We use cookies on our websites. Information about cookies and how you can object to the use of cookies at any time or end their use can be found in our privacy policy.

2 min read 1 Comment

BMW presents an intelligent solution to its diesel ban problem

Modern hybrid vehicles are capable of bridging at least 50 kilometres without emissions and purely electrically. This capability, combined with a kind of geofencing control using GPS and navigation maps, could in future be used in BMW hybrid vehicles as a solution for cities threatened by diesel driving bans.

For smart home applications and even no-fly zones for drones, there is already the option of carrying out certain actions via geofencing technology. Modern drones such as DJI's can no longer fly in no-fly zones around airports or government buildings, but simply "get stuck" at the border or even land automatically in front of it. With smart homes, you can use geofenching, for example, to activate the lighting in the house or even switch on the heating.

BMW Development Director, Klaus Fröhlich, brings this idea of intelligent activation to the electric motors in hybrid cars into play at the Los Angeles Motor Show. In some German cities with diesel driving bans, BMW is even testing this form of automatic electric operation.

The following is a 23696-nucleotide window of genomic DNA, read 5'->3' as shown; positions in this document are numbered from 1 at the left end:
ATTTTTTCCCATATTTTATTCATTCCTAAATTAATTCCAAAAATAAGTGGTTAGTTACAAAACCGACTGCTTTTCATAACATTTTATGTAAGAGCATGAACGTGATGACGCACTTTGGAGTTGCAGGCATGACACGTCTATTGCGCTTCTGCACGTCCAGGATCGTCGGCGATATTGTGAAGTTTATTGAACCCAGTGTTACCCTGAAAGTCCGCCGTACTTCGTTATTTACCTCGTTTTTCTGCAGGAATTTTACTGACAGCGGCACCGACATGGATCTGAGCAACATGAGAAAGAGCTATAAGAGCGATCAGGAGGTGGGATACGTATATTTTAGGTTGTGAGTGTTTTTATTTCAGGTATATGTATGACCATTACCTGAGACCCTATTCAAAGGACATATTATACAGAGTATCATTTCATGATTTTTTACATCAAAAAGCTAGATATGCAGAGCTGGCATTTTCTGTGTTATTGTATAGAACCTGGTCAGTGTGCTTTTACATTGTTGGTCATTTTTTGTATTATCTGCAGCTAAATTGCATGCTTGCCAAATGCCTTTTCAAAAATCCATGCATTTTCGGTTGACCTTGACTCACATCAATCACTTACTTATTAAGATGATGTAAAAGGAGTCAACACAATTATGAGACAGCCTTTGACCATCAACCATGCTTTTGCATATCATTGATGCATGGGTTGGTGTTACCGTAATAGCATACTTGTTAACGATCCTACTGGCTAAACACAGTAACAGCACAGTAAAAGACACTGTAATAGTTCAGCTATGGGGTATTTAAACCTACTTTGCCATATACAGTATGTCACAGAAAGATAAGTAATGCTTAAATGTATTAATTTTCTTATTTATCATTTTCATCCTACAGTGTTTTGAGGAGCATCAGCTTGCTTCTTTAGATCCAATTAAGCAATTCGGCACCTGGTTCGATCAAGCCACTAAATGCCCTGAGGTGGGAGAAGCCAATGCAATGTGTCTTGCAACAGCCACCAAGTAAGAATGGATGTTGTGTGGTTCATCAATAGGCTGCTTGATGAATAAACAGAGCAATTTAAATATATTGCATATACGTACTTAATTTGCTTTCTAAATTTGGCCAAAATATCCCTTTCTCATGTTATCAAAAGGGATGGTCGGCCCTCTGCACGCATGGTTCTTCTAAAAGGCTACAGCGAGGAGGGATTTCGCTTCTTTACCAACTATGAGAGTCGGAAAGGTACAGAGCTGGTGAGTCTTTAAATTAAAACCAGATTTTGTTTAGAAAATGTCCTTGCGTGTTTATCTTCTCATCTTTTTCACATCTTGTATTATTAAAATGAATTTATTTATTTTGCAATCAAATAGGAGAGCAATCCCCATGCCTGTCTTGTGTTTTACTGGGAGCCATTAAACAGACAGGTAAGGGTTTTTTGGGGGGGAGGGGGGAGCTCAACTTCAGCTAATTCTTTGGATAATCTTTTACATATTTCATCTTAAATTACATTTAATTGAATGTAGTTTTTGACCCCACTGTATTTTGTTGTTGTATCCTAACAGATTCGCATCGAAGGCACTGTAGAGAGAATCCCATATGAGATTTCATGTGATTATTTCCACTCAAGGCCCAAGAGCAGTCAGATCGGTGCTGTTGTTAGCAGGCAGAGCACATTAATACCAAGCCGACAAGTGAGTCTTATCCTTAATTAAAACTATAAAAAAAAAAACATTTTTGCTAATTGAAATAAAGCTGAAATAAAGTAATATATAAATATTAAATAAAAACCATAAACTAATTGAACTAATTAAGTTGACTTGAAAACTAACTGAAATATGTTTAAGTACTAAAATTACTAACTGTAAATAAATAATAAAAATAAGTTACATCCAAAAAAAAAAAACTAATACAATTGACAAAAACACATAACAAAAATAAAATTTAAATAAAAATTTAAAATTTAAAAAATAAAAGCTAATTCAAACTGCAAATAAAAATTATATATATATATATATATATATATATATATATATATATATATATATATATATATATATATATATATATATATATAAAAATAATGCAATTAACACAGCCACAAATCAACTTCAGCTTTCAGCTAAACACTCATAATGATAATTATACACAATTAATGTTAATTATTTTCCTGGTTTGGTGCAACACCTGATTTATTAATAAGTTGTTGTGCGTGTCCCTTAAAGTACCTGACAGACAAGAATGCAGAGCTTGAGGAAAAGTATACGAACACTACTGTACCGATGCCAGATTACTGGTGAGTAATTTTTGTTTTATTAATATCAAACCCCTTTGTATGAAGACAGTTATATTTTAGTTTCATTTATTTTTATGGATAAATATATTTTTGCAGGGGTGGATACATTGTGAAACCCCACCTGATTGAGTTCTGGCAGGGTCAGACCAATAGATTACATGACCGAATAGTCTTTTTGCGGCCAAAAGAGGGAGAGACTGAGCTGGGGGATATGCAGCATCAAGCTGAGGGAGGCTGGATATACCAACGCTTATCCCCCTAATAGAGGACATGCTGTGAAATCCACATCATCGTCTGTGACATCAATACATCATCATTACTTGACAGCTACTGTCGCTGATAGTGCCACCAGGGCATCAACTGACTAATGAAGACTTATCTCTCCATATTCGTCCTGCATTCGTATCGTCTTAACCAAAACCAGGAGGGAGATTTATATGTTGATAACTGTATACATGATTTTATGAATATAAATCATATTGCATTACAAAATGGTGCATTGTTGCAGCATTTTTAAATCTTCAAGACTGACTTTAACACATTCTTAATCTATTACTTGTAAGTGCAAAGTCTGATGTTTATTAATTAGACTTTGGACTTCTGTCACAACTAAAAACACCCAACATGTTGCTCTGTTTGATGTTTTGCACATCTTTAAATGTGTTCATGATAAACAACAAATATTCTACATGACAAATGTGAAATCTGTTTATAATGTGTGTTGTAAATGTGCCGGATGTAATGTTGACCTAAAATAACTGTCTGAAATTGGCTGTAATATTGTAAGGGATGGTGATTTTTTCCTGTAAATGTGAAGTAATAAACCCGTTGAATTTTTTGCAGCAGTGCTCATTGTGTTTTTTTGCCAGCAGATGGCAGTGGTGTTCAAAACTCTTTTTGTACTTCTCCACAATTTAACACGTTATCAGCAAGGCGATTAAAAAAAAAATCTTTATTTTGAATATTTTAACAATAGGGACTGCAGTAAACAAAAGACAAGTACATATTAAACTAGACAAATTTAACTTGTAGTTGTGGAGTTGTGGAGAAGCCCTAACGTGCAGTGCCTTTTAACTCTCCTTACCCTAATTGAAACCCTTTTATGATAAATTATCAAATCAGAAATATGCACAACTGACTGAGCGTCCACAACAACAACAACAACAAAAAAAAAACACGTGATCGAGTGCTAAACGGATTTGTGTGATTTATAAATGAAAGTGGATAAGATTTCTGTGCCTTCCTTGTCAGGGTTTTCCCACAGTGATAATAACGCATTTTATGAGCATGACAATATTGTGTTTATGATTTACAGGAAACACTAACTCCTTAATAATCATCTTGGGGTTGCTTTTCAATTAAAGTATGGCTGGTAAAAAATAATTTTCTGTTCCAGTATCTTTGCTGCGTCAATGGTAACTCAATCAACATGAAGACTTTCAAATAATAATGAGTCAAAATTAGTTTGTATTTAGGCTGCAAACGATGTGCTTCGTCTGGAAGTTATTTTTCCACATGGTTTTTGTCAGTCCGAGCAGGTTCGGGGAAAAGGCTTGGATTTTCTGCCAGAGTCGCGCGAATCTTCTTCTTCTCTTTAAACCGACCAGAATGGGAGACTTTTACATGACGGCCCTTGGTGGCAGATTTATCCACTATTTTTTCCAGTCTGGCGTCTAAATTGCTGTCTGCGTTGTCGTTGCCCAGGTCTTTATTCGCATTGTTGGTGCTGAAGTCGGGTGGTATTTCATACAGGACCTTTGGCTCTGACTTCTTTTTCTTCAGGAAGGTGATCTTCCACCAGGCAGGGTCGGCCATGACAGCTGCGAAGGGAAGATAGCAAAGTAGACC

androidpit bmw chicago hero
AndroidPIT in Chicago with BMW in 2017. / © AndroidPIT

The extent to which the feature can be transferred to current BMW hybrid cars via software updates, or whether this feature will only be implemented in future BMW models, is still unclear.

What do you think about geofencing in hybrid cars? Could it work?

Source: Reuters

1 Comment

Write new comment:
All changes will be saved. No drafts are saved when editing

  • My standing prediction is that millions of pushy human drivers (regardless of power source) will never share roads with (for insurance liability reasons) millions of robot granny drivers obsessively respecting speed limits, stopping on yellow, and not pushing through left turn signals. Geo-fencing seems like the obvious way for inner-cities to completely ban human drivers and restrict passenger as well as large transit and freight vehicles to conforming robots. (Humans will be happy enough to share suburban and rural highways with predictable, awake and sober, giant bus and 18 wheeler robots.) It should be possible to develop dual use "hybrid" fully-autonomous and human controlled passenger cars, and in robot-only cities any driving by a human will be very heavily fined as "distracting" the robot commander.

Recommended articles